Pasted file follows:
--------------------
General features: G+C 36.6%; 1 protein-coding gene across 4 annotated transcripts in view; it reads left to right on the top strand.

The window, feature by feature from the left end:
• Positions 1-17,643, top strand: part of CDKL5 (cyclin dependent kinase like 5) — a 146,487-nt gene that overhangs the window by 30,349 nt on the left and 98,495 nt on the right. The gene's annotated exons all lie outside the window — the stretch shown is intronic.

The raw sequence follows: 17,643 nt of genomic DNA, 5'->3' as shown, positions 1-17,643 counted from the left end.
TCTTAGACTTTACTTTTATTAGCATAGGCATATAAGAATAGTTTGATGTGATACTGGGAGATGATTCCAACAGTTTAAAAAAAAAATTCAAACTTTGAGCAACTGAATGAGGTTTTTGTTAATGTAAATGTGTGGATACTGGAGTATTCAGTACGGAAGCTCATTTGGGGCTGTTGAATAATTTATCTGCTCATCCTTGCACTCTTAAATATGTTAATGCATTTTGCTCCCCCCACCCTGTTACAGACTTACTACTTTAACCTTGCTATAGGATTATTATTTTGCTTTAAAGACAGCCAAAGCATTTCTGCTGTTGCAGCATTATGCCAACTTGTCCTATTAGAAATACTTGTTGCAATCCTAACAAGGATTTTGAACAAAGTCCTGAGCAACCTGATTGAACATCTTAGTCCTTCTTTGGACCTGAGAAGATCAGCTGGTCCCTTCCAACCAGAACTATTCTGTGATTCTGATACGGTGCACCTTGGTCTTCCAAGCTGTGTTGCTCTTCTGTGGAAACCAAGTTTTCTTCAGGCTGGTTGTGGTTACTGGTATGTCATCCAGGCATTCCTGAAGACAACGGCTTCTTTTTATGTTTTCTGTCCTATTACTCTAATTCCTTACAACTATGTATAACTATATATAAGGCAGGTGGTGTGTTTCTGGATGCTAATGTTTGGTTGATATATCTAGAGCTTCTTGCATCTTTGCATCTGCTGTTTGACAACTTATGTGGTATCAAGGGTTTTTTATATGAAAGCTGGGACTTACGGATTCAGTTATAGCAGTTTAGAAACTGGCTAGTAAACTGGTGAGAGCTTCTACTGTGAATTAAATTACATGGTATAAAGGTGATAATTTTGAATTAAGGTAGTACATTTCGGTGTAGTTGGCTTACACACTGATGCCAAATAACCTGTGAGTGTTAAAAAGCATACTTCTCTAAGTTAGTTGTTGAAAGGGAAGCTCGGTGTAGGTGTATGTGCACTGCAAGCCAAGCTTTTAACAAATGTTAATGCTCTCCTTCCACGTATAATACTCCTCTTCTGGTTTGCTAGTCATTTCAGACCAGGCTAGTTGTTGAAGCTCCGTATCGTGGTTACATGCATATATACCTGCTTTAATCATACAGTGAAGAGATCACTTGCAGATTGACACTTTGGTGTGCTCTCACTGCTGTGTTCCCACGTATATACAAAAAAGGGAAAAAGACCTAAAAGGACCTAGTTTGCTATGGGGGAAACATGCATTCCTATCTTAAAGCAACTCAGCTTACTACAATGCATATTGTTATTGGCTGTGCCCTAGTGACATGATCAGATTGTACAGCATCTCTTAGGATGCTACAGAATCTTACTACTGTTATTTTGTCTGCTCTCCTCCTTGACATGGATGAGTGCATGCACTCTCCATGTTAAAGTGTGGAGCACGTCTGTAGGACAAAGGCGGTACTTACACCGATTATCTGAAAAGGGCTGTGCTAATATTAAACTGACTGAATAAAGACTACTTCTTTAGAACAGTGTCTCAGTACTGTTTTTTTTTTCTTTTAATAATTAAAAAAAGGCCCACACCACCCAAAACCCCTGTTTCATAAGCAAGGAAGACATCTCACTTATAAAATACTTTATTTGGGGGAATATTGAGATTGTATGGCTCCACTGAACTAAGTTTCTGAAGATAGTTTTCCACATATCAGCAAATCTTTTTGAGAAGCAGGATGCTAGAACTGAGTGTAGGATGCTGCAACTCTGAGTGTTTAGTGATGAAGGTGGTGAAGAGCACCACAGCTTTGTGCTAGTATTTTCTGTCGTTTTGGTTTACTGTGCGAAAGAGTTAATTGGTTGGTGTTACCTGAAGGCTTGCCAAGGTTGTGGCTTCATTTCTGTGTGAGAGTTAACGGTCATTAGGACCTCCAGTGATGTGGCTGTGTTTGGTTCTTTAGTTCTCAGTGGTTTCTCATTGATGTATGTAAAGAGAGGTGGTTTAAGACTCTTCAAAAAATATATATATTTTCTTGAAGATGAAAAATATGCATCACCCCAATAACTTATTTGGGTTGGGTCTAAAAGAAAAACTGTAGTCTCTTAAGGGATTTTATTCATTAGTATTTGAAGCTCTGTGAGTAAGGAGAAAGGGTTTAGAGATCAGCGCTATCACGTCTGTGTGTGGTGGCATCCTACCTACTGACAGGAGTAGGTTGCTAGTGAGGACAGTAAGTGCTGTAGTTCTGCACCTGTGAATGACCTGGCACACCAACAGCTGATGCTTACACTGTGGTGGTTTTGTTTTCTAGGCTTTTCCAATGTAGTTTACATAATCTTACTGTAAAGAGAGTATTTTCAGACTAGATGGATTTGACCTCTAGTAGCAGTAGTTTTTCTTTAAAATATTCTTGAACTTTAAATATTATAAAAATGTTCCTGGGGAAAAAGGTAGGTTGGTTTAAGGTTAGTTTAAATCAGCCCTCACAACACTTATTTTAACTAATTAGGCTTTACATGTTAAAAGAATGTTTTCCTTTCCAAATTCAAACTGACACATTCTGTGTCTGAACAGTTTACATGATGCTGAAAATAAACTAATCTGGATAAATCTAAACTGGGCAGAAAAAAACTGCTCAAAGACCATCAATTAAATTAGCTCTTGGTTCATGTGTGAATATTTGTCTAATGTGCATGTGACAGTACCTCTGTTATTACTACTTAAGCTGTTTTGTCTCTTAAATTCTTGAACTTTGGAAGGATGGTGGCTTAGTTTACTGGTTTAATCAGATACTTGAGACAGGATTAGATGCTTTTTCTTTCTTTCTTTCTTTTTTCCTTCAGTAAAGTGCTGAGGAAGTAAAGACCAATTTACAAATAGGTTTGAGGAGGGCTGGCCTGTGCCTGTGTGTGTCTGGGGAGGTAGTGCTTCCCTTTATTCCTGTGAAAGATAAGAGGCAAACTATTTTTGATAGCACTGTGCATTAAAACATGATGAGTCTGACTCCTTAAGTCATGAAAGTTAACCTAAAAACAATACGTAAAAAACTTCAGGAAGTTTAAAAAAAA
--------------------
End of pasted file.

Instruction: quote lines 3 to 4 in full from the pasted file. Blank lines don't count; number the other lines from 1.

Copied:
• Positions 1-17,643, top strand: part of CDKL5 (cyclin dependent kinase like 5) — a 146,487-nt gene that overhangs the window by 30,349 nt on the left and 98,495 nt on the right. The gene's annotated exons all lie outside the window — the stretch shown is intronic.

The raw sequence follows: 17,643 nt of genomic DNA, 5'->3' as shown, positions 1-17,643 counted from the left end.